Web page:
08:46 So, you had one, two, three, four P waves, and then, the fifth one’s missing. What about this ECG? Here, you see a very slow heartrate, probably, somewhere in the upper 30’s, a wide QRS, and there’s no regular relationship between the P waves and the QRSs.

    09:17 This is third-degree complete heart block.

    09:20 This patient had probably had a low blood pressure and needs a permanent pacemaker. What about this ECG? So, this is a trick ECG. Look at the P waves and notice how close they are to the QRS.

    09:49 This is the so called Wolff-Parkinson-White Syndrome, WPW.

    09:54 This is due to an abnormal connection between the atria and the ventricle.

    10:01 So that impulses can get into the ventricle not just through the AV node but through a so-called bypass tract.

    10:07 The characteristics are first of all, there’s an elongated QRS with an up-sloping wave to start with called a delta wave and you can see that again in leads V5 and V6 as well.

    10:20 The up, that sloping up a wave.

    10:23 That’s because there’s slow conduction because of early arrival of the impulse through the bypass tract and the ventricle and it doesn’t perceive normally cuz it’s not using the His-Purkinje System.

    10:35 And the short PR interval, that’s because the bypass tract is not slowing down the impulse.

    10:43 It’s getting early into the ventricle and these patients can have supraventricular arrhythmias and these individuals can have ablation by the cardiac electrophysiologist and can be cured.

    10:55 What’s in this ECG? This is atrial flutter. Did you see the sawtoothing pattern? This is three to one and four to one block with the sawtoothing.

    11:15 Clearly, regular rhythm cuz of a circus movement in the atria causing the sawtoothing pattern.

    11:23 It’s four to one block, the heartrate, 75 per minute and the wide QRS suggests a slightly abnormal conduction on atypical left bundle cuz the QRS is wide.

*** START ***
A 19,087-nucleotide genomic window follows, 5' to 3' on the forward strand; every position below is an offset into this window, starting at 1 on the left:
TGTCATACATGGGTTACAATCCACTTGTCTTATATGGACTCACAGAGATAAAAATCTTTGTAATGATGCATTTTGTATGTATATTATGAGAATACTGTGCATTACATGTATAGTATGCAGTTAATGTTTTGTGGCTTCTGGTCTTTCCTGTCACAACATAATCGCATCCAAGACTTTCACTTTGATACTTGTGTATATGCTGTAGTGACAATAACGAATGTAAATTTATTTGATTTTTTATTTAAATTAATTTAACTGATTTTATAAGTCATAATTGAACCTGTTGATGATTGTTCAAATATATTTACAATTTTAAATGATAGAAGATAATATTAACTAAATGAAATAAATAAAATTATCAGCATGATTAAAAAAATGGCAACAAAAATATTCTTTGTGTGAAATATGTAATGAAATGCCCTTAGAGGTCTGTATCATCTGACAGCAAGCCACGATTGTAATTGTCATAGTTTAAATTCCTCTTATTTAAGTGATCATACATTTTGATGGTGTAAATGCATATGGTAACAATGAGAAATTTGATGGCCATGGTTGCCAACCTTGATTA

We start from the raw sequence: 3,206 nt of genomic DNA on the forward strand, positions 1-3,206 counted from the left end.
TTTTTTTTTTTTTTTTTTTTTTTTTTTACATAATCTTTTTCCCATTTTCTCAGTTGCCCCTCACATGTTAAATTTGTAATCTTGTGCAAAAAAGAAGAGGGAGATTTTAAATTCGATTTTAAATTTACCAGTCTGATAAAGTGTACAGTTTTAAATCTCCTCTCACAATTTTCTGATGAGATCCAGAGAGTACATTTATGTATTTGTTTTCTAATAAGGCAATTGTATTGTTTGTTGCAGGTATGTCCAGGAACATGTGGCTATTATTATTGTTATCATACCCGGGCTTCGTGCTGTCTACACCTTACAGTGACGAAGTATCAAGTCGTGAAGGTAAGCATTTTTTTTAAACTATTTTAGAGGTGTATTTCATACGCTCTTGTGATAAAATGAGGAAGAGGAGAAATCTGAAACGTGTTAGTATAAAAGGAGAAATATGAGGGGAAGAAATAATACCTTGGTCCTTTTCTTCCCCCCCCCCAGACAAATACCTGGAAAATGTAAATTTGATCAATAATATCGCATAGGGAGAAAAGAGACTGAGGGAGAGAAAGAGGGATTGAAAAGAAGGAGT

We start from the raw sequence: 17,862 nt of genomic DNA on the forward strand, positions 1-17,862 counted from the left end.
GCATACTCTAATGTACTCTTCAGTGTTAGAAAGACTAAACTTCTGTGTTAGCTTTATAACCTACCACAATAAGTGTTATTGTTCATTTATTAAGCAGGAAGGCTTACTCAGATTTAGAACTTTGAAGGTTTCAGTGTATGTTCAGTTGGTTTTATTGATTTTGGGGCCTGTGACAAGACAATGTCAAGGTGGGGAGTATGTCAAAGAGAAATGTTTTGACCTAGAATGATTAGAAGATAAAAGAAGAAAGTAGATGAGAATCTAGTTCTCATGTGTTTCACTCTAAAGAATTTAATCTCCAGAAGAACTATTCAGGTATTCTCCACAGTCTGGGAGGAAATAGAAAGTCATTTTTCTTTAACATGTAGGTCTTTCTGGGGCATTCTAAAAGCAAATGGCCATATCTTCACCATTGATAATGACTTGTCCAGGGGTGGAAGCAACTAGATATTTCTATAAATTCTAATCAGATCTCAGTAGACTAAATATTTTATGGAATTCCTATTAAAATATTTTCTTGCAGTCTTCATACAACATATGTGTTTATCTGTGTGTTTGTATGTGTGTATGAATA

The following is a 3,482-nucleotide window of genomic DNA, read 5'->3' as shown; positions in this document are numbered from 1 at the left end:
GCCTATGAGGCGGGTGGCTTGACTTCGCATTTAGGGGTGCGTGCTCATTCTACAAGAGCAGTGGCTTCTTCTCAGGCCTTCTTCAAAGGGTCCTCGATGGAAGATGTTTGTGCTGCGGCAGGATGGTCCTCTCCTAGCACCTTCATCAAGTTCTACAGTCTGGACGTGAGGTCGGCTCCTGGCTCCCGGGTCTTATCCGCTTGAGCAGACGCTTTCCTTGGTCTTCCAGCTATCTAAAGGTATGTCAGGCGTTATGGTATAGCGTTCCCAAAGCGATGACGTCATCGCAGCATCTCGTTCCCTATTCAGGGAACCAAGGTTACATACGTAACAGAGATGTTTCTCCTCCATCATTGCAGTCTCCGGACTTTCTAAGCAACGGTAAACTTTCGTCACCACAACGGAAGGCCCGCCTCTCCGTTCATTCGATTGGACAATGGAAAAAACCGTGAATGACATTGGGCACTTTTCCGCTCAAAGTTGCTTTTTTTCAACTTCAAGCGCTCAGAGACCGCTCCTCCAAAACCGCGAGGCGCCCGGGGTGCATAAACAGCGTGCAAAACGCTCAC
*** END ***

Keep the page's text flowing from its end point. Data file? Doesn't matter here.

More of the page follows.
11:37 That has nothing to do with the atrial flutter. The atrial flutter is completely separate.

    11:42 This patient had left bundle beforehand. What about in this rhythm strip? Did you see how irregularly irregular it is and no sawtoothing? So, this is atrial fibrillation.

    12:01 Notice the different widths of the green boxes.

    12:04 It’s completely random ventricular activation by the atrial fibrillation impulses getting through the AV node.

    12:12 What about this ECG? Did you notice the double impulses before each beat? There are two spikes.

    12:28 One for the atrium and one for the ventricle.

    12:31 This is a DDD or atrial and ventricular dual chamber pacemaker. Notice the two spikes before the QRS.

    12:39 The first spike is the atrial activation, the second spike is the ventricular activation. How about this one? Did you notice it started with ventricular tachycardia and deteriorated into ventricular fibrillation or cardiac arrest? The treatment here is electric shock, defibrillation to get the patient back to sinus rhythm.

    13:08 This is a cardiac arrest occurring right in this rhythm strip. How about this one? This is ventricular tachycardia at a heartrate of 140 to 150. There are no P waves.

    13:29 There are broad QRSs and the rate is very regular. So, this is ventricular tachycardia.